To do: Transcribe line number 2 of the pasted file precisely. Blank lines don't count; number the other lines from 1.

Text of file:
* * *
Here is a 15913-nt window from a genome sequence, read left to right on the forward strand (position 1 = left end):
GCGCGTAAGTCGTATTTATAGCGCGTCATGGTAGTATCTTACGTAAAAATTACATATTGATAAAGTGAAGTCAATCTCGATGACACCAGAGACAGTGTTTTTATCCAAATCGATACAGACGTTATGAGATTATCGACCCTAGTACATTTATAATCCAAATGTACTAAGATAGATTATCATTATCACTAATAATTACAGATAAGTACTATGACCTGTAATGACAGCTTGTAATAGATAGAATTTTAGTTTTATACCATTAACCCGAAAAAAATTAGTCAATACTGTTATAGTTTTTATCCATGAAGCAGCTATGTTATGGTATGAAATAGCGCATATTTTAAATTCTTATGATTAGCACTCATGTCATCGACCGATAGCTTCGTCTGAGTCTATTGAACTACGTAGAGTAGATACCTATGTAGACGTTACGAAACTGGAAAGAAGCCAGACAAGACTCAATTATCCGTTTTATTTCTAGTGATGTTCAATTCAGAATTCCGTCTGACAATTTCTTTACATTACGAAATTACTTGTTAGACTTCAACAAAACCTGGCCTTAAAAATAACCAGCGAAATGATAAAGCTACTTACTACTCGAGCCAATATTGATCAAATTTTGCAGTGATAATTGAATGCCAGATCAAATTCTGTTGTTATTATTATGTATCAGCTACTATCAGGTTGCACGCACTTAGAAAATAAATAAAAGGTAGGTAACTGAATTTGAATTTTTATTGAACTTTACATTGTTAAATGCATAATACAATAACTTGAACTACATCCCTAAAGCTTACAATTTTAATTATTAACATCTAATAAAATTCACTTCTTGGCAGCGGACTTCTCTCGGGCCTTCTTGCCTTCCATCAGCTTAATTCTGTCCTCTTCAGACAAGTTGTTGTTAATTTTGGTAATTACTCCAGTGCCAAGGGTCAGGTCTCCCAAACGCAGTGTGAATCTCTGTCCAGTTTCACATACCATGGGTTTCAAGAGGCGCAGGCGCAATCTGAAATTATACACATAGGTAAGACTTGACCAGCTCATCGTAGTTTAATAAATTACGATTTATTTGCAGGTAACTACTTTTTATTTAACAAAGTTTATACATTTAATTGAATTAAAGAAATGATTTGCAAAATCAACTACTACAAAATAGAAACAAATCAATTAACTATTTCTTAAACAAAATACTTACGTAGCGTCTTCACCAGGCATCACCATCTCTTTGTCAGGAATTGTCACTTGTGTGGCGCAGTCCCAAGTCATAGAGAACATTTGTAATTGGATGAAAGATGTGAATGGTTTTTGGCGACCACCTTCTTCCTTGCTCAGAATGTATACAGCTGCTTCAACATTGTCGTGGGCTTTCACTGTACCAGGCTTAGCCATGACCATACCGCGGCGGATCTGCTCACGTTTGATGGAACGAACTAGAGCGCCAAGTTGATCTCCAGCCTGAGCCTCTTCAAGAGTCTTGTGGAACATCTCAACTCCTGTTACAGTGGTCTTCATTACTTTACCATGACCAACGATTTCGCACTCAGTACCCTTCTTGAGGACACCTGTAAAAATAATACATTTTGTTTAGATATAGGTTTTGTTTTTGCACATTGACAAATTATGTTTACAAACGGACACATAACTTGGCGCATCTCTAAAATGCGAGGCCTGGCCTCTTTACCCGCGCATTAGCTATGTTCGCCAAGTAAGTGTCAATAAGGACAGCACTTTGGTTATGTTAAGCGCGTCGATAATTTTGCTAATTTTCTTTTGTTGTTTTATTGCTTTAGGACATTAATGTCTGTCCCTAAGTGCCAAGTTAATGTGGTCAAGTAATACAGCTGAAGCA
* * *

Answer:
GCGCGTAAGTCGTATTTATAGCGCGTCATGGTAGTATCTTACGTAAAAATTACATATTGATAAAGTGAAGTCAATCTCGATGACACCAGAGACAGTGTTTTTATCCAAATCGATACAGACGTTATGAGATTATCGACCCTAGTACATTTATAATCCAAATGTACTAAGATAGATTATCATTATCACTAATAATTACAGATAAGTACTATGACCTGTAATGACAGCTTGTAATAGATAGAATTTTAGTTTTATACCATTAACCCGAAAAAAATTAGTCAATACTGTTATAGTTTTTATCCATGAAGCAGCTATGTTATGGTATGAAATAGCGCATATTTTAAATTCTTATGATTAGCACTCATGTCATCGACCGATAGCTTCGTCTGAGTCTATTGAACTACGTAGAGTAGATACCTATGTAGACGTTACGAAACTGGAAAGAAGCCAGACAAGACTCAATTATCCGTTTTATTTCTAGTGATGTTCAATTCAGAATTCCGTCTGACAATTTCTTTACATTACGAAATTACTTGTTAGACTTCAACAAAACCTGGCCTTAAAAATAACCAGCGAAATGATAAAGCTACTTACTACTCGAGCCAATATTGATCAAATTTTGCAGTGATAATTGAATGCCAGATCAAATTCTGTTGTTATTATTATGTATCAGCTACTATCAGGTTGCACGCACTTAGAAAATAAATAAAAGGTAGGTAACTGAATTTGAATTTTTATTGAACTTTACATTGTTAAATGCATAATACAATAACTTGAACTACATCCCTAAAGCTTACAATTTTAATTATTAACATCTAATAAAATTCACTTCTTGGCAGCGGACTTCTCTCGGGCCTTCTTGCCTTCCATCAGCTTAATTCTGTCCTCTTCAGACAAGTTGTTGTTAATTTTGGTAATTACTCCAGTGCCAAGGGTCAGGTCTCCCAAACGCAGTGTGAATCTCTGTCCAGTTTCACATACCATGGGTTTCAAGAGGCGCAGGCGCAATCTGAAATTATACACATAGGTAAGACTTGACCAGCTCATCGTAGTTTAATAAATTACGATTTATTTGCAGGTAACTACTTTTTATTTAACAAAGTTTATACATTTAATTGAATTAAAGAAATGATTTGCAAAATCAACTACTACAAAATAGAAACAAATCAATTAACTATTTCTTAAACAAAATACTTACGTAGCGTCTTCACCAGGCATCACCATCTCTTTGTCAGGAATTGTCACTTGTGTGGCGCAGTCCCAAGTCATAGAGAACATTTGTAATTGGATGAAAGATGTGAATGGTTTTTGGCGACCACCTTCTTCCTTGCTCAGAATGTATACAGCTGCTTCAACATTGTCGTGGGCTTTCACTGTACCAGGCTTAGCCATGACCATACCGCGGCGGATCTGCTCACGTTTGATGGAACGAACTAGAGCGCCAAGTTGATCTCCAGCCTGAGCCTCTTCAAGAGTCTTGTGGAACATCTCAACTCCTGTTACAGTGGTCTTCATTACTTTACCATGACCAACGATTTCGCACTCAGTACCCTTCTTGAGGACACCTGTAAAAATAATACATTTTGTTTAGATATAGGTTTTGTTTTTGCACATTGACAAATTATGTTTACAAACGGACACATAACTTGGCGCATCTCTAAAATGCGAGGCCTGGCCTCTTTACCCGCGCATTAGCTATGTTCGCCAAGTAAGTGTCAATAAGGACAGCACTTTGGTTATGTTAAGCGCGTCGATAATTTTGCTAATTTTCTTTTGTTGTTTTATTGCTTTAGGACATTAATGTCTGTCCCTAAGTGCCAAGTTAATGTGGTCAAGTAATACAGCTGAAGCA